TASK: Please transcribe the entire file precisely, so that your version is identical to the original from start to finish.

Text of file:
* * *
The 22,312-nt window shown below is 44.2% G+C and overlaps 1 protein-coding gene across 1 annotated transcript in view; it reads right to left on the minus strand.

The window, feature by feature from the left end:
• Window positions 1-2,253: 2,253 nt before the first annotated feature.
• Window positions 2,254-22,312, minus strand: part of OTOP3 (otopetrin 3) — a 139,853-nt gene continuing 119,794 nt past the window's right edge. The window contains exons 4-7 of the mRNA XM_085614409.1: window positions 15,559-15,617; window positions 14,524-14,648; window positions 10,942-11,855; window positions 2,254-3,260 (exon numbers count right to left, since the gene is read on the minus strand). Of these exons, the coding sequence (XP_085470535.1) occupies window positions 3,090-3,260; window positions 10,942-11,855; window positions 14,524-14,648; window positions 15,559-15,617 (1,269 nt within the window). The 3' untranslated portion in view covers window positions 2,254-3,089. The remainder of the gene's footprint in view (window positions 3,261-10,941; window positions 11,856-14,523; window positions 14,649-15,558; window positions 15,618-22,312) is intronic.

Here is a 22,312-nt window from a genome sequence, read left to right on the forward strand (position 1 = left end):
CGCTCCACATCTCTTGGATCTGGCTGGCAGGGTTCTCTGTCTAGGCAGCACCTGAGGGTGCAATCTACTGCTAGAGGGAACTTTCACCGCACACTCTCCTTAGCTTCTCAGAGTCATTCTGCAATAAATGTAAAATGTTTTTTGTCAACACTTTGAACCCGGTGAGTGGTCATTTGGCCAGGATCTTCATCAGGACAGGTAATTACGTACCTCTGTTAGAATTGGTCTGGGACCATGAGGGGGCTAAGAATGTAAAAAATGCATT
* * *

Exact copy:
The 22,312-nt window shown below is 44.2% G+C and overlaps 1 protein-coding gene across 1 annotated transcript in view; it reads right to left on the minus strand.

The window, feature by feature from the left end:
• Window positions 1-2,253: 2,253 nt before the first annotated feature.
• Window positions 2,254-22,312, minus strand: part of OTOP3 (otopetrin 3) — a 139,853-nt gene continuing 119,794 nt past the window's right edge. The window contains exons 4-7 of the mRNA XM_085614409.1: window positions 15,559-15,617; window positions 14,524-14,648; window positions 10,942-11,855; window positions 2,254-3,260 (exon numbers count right to left, since the gene is read on the minus strand). Of these exons, the coding sequence (XP_085470535.1) occupies window positions 3,090-3,260; window positions 10,942-11,855; window positions 14,524-14,648; window positions 15,559-15,617 (1,269 nt within the window). The 3' untranslated portion in view covers window positions 2,254-3,089. The remainder of the gene's footprint in view (window positions 3,261-10,941; window positions 11,856-14,523; window positions 14,649-15,558; window positions 15,618-22,312) is intronic.

Here is a 22,312-nt window from a genome sequence, read left to right on the forward strand (position 1 = left end):
CGCTCCACATCTCTTGGATCTGGCTGGCAGGGTTCTCTGTCTAGGCAGCACCTGAGGGTGCAATCTACTGCTAGAGGGAACTTTCACCGCACACTCTCCTTAGCTTCTCAGAGTCATTCTGCAATAAATGTAAAATGTTTTTTGTCAACACTTTGAACCCGGTGAGTGGTCATTTGGCCAGGATCTTCATCAGGACAGGTAATTACGTACCTCTGTTAGAATTGGTCTGGGACCATGAGGGGGCTAAGAATGTAAAAAATGCATT